The 2nd part of the teams challenge was to make an ascent of Helvellyn planned by themselves but to take in a traverse of Striding Edge. They were of course to be accompanied by us instructors.

Photo two shows Iains team getting close to Striding Edge and all looking rather damp as it had rained rather heavily on the ascent. This team was also the one that had completed the journey of Ullswater in the fastest time - and they went on to be the first to complete an ascent and descent of Helvellyn too. The guys were all from Armstrong Watson & Co in Kendal. Well done guys! Further photos from this challenge event can be viewed here.

After a day off, Iain was back working for the same client again - different venue, different group. This time it was primary school pupils from Walsall and the venue was Borrowdale and Derwentwater where there were a range of outdoor activities going on for these young people.

Photo three shows a party of these pupils and fellow instructor Neil Mackay enjoying a top-rope bottom belay climbing session at Brown Slabs on Shepherds Crag in Borrowdale. This is what we would normally offer as an intro to rock climbing half day session and it is ideal for anyone wanting to make the move on to outdoor rock climbing for the first time.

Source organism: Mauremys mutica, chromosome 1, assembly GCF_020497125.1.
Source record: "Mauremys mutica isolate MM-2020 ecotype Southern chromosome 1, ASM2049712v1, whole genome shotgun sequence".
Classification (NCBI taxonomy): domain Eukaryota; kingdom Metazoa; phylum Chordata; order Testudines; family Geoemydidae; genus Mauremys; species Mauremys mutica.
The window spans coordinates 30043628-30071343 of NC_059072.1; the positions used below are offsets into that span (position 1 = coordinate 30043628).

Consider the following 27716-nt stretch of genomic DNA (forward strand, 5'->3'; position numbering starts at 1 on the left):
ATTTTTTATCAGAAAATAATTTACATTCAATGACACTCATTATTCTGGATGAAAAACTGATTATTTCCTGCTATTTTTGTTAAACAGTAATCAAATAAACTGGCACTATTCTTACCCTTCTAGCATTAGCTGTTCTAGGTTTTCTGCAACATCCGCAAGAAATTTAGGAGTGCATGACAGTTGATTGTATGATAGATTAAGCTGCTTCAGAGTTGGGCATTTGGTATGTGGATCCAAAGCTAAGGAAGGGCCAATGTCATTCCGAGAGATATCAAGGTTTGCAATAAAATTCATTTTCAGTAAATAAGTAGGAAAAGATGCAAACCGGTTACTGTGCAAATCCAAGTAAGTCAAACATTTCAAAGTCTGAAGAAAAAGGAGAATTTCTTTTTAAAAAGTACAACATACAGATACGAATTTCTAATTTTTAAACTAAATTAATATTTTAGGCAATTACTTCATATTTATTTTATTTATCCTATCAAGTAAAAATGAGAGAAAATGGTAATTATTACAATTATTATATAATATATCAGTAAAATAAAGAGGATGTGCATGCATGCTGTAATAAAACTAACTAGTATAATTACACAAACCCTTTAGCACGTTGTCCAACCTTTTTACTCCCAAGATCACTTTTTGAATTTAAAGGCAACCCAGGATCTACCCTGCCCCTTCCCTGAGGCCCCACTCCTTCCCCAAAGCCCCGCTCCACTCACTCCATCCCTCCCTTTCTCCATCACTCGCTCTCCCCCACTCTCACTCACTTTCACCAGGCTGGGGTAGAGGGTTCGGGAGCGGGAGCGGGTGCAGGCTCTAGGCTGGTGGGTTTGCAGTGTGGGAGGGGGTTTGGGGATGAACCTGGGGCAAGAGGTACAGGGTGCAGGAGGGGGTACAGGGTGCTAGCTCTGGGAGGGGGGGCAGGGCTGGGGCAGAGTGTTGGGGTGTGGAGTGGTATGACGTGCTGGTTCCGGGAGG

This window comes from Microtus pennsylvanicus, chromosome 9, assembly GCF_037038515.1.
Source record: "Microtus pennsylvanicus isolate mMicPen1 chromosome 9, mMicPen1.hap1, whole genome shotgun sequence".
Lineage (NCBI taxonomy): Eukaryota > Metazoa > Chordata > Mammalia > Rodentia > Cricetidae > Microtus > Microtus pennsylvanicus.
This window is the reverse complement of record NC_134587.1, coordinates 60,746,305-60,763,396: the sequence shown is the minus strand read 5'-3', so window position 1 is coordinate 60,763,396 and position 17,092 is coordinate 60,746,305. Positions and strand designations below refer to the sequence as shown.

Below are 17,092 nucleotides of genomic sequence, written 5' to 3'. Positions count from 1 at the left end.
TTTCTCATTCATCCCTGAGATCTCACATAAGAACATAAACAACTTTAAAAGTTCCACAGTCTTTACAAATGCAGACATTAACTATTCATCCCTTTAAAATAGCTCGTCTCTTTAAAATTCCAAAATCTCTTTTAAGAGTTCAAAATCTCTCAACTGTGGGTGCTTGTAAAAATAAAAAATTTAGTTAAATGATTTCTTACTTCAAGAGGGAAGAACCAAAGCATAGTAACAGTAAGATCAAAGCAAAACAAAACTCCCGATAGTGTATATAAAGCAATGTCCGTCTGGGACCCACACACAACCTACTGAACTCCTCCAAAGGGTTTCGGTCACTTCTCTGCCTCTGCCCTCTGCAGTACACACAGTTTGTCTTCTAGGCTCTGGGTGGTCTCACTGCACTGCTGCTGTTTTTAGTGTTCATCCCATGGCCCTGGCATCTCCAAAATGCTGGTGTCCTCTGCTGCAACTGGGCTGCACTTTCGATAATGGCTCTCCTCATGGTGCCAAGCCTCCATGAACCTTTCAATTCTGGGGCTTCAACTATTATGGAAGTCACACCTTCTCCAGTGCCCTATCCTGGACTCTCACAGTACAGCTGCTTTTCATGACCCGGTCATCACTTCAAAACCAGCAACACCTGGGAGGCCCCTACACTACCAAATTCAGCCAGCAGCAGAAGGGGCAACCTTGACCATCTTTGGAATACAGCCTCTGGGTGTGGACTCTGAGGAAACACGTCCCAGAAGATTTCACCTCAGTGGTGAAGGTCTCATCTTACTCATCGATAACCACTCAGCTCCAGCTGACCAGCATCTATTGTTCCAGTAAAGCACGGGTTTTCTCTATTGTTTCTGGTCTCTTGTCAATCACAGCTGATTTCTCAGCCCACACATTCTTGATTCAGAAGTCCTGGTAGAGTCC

Introductory rock climbing sessions are a good challenge and require teamwork in order for individuals to succeed, hence they are often popular with stag & hen parties looking for an event with a difference.

Both Iain & Neil stayed in Borrowdale for the duration of this work as it provided the opportunity to take in some of areas excellent rock climbing after work.

On the first evening we took a walk up to Black Crag probably best famed for its route "Troutdale Pinnacle" however, Iain was after something a little harder.

Photo four shows Neil heading off up the first pitch of The Mortician (HVS5a). The pinnacle can be seen on the skyline and there are a number of famous rock climbs converging on this famous landmark.

Our route stayed to the left of the pinnacle first climbing a steep ramp before one needed to step up into a very steep & sustained groove followed by a steep crack line.

The final pitch saw us take a sustained traverse on to the pinnacle before finishing up the polished wall above to the top of the crag. It really was an excellent climb and the weather was perfect although a breeze would have been good to keep the midges away.

The next day Neil returned to work at Brown Slabs whilst Iain went for a walk with one of the groups.